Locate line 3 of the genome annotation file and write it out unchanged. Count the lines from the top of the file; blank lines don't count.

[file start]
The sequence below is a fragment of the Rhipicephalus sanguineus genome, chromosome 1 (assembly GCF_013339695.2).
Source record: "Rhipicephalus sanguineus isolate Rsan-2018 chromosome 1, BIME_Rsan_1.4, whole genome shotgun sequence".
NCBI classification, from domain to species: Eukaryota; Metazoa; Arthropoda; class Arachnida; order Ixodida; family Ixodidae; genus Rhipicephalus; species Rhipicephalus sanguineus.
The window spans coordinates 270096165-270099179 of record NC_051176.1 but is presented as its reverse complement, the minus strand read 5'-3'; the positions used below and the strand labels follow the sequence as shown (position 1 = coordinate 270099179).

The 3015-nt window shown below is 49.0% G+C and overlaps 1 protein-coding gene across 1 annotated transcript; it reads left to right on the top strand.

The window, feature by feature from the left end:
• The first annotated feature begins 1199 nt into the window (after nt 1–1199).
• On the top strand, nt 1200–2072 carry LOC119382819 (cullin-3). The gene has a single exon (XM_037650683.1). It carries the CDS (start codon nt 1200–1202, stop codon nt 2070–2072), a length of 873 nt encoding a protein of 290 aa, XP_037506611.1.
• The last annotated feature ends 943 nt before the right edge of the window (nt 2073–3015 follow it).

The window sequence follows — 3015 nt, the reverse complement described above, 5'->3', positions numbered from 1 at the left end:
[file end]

NCBI classification, from domain to species: Eukaryota; Metazoa; Arthropoda; class Arachnida; order Ixodida; family Ixodidae; genus Rhipicephalus; species Rhipicephalus sanguineus.